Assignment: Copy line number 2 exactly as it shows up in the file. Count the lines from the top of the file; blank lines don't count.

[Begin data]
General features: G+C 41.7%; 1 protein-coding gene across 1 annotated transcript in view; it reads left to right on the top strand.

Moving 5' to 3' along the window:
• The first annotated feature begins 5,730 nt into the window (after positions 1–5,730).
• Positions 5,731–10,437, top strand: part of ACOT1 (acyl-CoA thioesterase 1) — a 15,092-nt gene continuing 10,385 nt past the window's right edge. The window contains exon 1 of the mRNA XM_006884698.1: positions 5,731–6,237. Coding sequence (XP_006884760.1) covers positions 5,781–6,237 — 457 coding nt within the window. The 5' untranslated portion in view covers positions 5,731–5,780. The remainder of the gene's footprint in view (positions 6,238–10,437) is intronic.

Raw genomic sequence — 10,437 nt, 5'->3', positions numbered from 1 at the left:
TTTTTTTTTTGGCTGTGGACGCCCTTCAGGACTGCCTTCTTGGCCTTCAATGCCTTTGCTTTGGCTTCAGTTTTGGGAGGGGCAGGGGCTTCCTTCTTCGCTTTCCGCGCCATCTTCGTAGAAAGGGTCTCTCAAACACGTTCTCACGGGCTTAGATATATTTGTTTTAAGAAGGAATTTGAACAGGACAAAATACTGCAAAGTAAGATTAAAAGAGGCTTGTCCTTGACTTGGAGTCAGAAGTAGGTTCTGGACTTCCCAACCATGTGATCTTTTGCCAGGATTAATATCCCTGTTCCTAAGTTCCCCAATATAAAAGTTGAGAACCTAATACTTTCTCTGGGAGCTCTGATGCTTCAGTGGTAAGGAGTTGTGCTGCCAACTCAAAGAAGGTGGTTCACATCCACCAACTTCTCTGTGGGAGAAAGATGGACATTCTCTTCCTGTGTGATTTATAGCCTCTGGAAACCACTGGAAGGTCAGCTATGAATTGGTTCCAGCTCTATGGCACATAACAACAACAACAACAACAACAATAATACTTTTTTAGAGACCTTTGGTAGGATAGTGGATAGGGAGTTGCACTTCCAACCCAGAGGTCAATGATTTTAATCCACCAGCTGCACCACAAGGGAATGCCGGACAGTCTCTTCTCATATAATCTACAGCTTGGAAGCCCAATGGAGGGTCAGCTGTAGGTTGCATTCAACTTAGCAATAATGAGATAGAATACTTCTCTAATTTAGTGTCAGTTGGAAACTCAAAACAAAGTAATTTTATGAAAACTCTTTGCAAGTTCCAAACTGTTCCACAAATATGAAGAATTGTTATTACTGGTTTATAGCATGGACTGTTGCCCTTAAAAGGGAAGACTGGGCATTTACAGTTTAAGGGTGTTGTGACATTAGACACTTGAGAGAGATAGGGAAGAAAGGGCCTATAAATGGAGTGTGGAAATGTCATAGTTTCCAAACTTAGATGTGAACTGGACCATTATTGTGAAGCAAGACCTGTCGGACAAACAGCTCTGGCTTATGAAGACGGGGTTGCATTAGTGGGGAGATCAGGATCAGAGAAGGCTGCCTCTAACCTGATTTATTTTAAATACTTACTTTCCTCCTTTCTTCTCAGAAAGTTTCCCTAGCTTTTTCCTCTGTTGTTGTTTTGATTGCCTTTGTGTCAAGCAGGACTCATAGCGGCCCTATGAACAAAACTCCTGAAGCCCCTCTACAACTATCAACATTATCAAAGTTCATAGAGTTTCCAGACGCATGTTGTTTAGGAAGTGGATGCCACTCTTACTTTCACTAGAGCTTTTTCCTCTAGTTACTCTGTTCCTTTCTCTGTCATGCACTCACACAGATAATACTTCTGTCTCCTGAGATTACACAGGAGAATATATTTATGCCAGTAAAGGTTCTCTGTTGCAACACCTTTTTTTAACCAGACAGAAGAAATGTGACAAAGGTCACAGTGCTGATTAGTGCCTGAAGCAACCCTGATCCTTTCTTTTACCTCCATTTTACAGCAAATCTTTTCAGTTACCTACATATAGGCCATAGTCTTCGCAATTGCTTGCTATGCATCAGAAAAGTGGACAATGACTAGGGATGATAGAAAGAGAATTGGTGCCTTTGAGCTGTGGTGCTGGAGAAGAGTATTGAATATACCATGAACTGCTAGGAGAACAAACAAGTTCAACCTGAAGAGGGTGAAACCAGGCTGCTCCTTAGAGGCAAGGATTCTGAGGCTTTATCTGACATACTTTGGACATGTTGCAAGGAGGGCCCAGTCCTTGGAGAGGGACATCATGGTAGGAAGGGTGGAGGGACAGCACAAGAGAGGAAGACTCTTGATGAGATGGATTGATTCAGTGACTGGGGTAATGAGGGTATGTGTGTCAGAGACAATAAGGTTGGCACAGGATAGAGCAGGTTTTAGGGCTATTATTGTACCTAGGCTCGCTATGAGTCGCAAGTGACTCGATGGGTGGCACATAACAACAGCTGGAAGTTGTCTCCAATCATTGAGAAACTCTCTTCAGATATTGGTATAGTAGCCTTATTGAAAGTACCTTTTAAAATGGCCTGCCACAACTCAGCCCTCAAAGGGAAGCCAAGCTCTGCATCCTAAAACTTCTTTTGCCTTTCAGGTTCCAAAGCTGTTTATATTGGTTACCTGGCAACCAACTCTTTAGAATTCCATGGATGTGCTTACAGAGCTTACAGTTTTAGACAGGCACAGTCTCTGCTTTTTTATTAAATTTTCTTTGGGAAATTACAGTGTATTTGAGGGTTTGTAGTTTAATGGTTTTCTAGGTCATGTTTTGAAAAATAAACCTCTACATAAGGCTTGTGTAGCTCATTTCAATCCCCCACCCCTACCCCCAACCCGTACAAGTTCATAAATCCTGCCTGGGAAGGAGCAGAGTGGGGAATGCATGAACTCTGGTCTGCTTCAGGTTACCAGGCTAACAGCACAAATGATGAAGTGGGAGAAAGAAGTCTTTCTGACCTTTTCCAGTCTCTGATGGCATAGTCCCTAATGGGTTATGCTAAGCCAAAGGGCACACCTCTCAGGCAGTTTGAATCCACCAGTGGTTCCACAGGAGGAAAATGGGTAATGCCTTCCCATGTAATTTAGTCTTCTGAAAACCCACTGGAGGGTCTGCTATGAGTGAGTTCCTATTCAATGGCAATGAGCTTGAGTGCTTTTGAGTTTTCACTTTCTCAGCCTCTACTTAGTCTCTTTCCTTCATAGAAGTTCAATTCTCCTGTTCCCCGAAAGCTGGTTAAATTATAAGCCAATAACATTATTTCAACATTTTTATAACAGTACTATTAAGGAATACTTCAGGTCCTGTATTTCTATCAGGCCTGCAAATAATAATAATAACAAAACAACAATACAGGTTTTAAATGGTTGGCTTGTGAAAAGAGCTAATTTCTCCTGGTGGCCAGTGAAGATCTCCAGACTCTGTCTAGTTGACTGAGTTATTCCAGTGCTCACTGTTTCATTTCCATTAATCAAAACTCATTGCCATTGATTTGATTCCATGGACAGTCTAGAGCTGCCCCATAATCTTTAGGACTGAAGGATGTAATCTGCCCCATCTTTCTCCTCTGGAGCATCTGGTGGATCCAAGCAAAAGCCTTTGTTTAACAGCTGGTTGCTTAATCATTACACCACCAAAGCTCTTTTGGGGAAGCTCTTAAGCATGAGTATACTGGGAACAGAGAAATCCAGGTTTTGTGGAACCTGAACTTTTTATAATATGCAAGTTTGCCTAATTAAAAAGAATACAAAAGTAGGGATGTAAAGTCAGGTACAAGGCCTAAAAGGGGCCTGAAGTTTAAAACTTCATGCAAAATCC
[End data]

Moving 5' to 3' along the window: